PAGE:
Please select an item!
header_1.gif (6388 bytes)

right_line.gif (1649 bytes)

Brick and Mortar meets Click and Mortar

There seems to exist the misguided suggestion that e-commerce, buying or selling on the Internet, will soon surpass traditional means of retail, such as department stores. Nothing could be further from the truth.

The e-commerce industry should check out the number of people that wander through shopping malls on weekends. Are companies like J.C. Penny, Zellers or Wal-Mart closing their doors and meekly walking off into the sunset? No.They are expanding, rebuilding, renovating and opening new outlets in an attempt to maintain and expand their customer base. Internet marketers must do the same thing.

Even though the electronic medium is gaining importance, and there are some impressive numbers being put up, there is still a major concern about such things as transferring credit information and dealing with an impersonal operator attached to some keyboard across the world. Not every business can have a retail outlet because some businesses are only amenable to on-line sales. But those that do have a retail outlet should not only be involved in directly marketing their products through their web sites, but the sites should be constructed so that buyers who want to see the product will go to their outlets first. Many people want to see the products in front of them. They want to see them, compare them to other products, perhaps see how look beside other items, especially if they are outfitting an office. They may even want to do a little haggling, which is difficult to do on-line.

For example, if you have an Internet site where you sell computers and also a retail outlet, you must be prepared to deal, not only with the customer who is willing to buy online, but also with the customer who wants to go and kick the tires - so to speak. Provided that the techno-babble has been kept to a minimum, an individual, after checking the web-site, will come to you with his initial request. Now that number that has been recorded as a hit on your web site is someone standing in front of you. He wouldn't be there unless the web-site had done an initial selling job. He is there to buy. This is where the true selling begins. As I discussed in previous articles - this is the opportunity to learn something about the customer. Some of the best sales individuals I know have a tremendous capacity to ask questions and then shut up and listen. They know who they are talking to; know what they what, and they have learned this by listening after asking some questions. You now have that same opportunity.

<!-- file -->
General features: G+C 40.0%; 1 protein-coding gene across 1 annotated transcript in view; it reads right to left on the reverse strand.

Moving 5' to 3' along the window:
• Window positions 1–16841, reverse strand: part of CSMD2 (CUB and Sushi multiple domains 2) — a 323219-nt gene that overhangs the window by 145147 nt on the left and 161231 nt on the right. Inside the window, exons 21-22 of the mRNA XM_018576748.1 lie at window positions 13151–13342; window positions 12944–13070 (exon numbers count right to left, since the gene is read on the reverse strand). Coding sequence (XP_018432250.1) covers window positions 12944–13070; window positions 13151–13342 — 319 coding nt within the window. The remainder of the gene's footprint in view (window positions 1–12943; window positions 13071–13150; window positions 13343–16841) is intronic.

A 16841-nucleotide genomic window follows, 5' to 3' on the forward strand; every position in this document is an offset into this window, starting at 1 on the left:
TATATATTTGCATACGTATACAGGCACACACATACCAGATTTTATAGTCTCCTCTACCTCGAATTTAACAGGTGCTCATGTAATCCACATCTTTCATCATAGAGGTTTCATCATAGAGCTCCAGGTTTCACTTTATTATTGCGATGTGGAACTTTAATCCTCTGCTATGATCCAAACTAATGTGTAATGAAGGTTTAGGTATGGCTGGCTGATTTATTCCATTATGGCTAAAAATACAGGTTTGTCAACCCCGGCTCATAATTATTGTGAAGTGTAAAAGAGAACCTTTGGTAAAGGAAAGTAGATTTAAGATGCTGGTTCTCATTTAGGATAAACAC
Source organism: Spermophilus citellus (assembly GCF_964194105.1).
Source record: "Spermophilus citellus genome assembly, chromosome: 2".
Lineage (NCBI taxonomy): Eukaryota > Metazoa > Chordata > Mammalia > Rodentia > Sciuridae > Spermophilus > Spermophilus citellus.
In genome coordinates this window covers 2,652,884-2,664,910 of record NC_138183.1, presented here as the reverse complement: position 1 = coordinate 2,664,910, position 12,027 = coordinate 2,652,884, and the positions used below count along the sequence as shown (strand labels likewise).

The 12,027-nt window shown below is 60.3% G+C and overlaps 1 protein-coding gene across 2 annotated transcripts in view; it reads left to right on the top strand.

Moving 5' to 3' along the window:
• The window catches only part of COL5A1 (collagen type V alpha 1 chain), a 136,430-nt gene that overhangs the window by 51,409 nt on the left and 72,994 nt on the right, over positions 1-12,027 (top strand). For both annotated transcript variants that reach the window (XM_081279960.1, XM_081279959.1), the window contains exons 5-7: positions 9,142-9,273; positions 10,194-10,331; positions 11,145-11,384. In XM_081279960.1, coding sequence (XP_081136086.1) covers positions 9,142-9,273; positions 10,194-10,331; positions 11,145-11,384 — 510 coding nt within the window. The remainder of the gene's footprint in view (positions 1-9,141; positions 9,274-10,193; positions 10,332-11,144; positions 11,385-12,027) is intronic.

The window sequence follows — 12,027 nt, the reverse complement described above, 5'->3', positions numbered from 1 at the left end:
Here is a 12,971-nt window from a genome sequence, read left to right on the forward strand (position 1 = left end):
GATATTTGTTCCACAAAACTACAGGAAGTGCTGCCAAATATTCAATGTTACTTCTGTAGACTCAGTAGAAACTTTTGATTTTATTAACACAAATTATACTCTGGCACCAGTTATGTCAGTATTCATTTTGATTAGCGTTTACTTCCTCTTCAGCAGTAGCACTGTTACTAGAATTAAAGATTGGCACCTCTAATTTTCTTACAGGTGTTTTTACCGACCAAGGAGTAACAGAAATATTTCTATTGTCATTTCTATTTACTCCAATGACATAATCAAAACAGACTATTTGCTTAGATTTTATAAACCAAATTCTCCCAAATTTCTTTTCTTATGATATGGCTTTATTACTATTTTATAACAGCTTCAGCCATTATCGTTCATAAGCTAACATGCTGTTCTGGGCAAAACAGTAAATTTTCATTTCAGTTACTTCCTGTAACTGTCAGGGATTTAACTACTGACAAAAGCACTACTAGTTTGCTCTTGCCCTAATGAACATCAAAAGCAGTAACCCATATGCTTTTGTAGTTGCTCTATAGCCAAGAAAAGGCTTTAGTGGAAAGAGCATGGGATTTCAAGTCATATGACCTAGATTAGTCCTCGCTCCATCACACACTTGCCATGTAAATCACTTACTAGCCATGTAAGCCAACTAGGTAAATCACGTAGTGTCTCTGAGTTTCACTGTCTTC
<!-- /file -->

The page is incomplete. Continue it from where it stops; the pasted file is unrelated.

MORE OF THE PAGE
While you are finding out what he wants, you must also discover his hot buttons. You must assess his needs, but more importantly, listen to what he wants. It has been the case that quite often a sale will occur, not based on what needs are met, but on the extras that come with the package. The only way that you can find out the bells and whistles that will sell your system is by listening. Someone can have features similar to IBM, Compaq or Panasonic, but they can sell their own system by emphasizing features that fill a need that the customer never knew he had- his hot buttons. These needs are discovered by asking questions and then listening.

Here are a few cardinal rules. Don't be patronizing or condescending. Don't assume that you always know what is best for the customer, or that your superior product knowledge entitles you to decide what is best for him. More importantly, don't try to sell the most expensive item on the market. This is very short-sighted. It has been shown that an unhappy customer can affect up to two hundred potential future customers.

For example, a store owner was looking for a new cash register. He came into our showroom looking at some very sophisticated Point-of-Sale systems. He was impressed with the flash, bells, and whistles. I listened to his needs. I could have sold him the $4,000.00 piece of equipment, because he wanted it, even though he didn't need it. His requirements were assessed and he was told that all he needed was a three hundred dollar cash register. It was essentially a cash box that would give him a total sales printout at the end of the day. When it was explained to him that his needs were for a simple cash recording system, he appreciated the fact that we had looked beyond his enthusiasm and sold him an appropriate item. Eight months later, when his business had expanded dramatically and he needed an expensive system; where did he go? He came back to us and ended up buying $14,000.00 worth of POS equipment. An initial small commission turned into a very sizeable order a short time later because we listened to the customer.

People resent being patronized or treated as if they are not aware of their own needs. They appreciate your advice but that advice should never be stated as an imperative. You may get the initial sale because of pressure tactics but the long term ill-will can result in missing out on substantial commissions.

There is also another interesting fact: once someone has come to you after checking out your web site, and they have bought from your retail outlet, their next purchase will probably be from your web site. This is providing that you have sold them what they needed, and not what you wanted them to buy.

(C) Wyka-Warzecha, All Rights Reserved.